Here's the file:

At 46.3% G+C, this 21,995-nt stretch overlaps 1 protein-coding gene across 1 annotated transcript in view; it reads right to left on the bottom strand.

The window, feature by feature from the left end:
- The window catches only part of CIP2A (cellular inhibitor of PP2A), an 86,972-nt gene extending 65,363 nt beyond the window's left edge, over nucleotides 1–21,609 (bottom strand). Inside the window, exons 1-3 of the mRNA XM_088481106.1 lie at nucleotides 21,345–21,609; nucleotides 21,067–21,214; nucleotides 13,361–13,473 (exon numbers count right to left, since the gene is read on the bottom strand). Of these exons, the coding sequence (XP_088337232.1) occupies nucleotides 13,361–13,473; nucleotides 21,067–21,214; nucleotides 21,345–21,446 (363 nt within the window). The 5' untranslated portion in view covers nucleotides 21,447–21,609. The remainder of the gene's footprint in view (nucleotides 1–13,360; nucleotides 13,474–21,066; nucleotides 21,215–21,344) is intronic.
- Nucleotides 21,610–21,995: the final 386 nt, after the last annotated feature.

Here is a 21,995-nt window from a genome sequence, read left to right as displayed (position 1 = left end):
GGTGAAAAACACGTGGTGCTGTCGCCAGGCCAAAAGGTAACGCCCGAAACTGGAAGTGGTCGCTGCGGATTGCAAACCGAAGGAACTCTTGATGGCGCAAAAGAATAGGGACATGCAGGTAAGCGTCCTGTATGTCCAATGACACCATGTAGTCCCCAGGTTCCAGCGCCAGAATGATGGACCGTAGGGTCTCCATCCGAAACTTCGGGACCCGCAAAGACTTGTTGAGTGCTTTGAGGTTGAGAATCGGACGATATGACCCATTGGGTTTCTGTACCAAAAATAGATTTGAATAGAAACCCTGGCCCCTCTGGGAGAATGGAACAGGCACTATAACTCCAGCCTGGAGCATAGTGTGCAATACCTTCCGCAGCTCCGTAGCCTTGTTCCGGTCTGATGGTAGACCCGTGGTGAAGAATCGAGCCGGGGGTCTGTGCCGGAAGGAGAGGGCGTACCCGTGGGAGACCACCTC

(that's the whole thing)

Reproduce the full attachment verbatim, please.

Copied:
At 46.3% G+C, this 21,995-nt stretch overlaps 1 protein-coding gene across 1 annotated transcript in view; it reads right to left on the bottom strand.

The window, feature by feature from the left end:
- The window catches only part of CIP2A (cellular inhibitor of PP2A), an 86,972-nt gene extending 65,363 nt beyond the window's left edge, over nucleotides 1–21,609 (bottom strand). Inside the window, exons 1-3 of the mRNA XM_088481106.1 lie at nucleotides 21,345–21,609; nucleotides 21,067–21,214; nucleotides 13,361–13,473 (exon numbers count right to left, since the gene is read on the bottom strand). Of these exons, the coding sequence (XP_088337232.1) occupies nucleotides 13,361–13,473; nucleotides 21,067–21,214; nucleotides 21,345–21,446 (363 nt within the window). The 5' untranslated portion in view covers nucleotides 21,447–21,609. The remainder of the gene's footprint in view (nucleotides 1–13,360; nucleotides 13,474–21,066; nucleotides 21,215–21,344) is intronic.
- Nucleotides 21,610–21,995: the final 386 nt, after the last annotated feature.

Here is a 21,995-nt window from a genome sequence, read left to right as displayed (position 1 = left end):
GGTGAAAAACACGTGGTGCTGTCGCCAGGCCAAAAGGTAACGCCCGAAACTGGAAGTGGTCGCTGCGGATTGCAAACCGAAGGAACTCTTGATGGCGCAAAAGAATAGGGACATGCAGGTAAGCGTCCTGTATGTCCAATGACACCATGTAGTCCCCAGGTTCCAGCGCCAGAATGATGGACCGTAGGGTCTCCATCCGAAACTTCGGGACCCGCAAAGACTTGTTGAGTGCTTTGAGGTTGAGAATCGGACGATATGACCCATTGGGTTTCTGTACCAAAAATAGATTTGAATAGAAACCCTGGCCCCTCTGGGAGAATGGAACAGGCACTATAACTCCAGCCTGGAGCATAGTGTGCAATACCTTCCGCAGCTCCGTAGCCTTGTTCCGGTCTGATGGTAGACCCGTGGTGAAGAATCGAGCCGGGGGTCTGTGCCGGAAGGAGAGGGCGTACCCGTGGGAGACCACCTC